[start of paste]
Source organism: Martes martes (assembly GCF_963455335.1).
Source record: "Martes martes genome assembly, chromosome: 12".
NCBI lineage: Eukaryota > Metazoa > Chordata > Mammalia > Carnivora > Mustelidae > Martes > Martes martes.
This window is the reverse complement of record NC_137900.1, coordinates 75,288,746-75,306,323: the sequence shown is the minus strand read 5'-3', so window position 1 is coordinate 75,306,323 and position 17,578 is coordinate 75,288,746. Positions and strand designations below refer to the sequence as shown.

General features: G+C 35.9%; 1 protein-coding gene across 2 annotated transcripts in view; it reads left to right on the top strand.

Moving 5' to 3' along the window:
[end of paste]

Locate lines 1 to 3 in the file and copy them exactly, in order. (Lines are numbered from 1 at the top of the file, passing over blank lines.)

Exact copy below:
Source organism: Martes martes (assembly GCF_963455335.1).
Source record: "Martes martes genome assembly, chromosome: 12".
NCBI lineage: Eukaryota > Metazoa > Chordata > Mammalia > Carnivora > Mustelidae > Martes > Martes martes.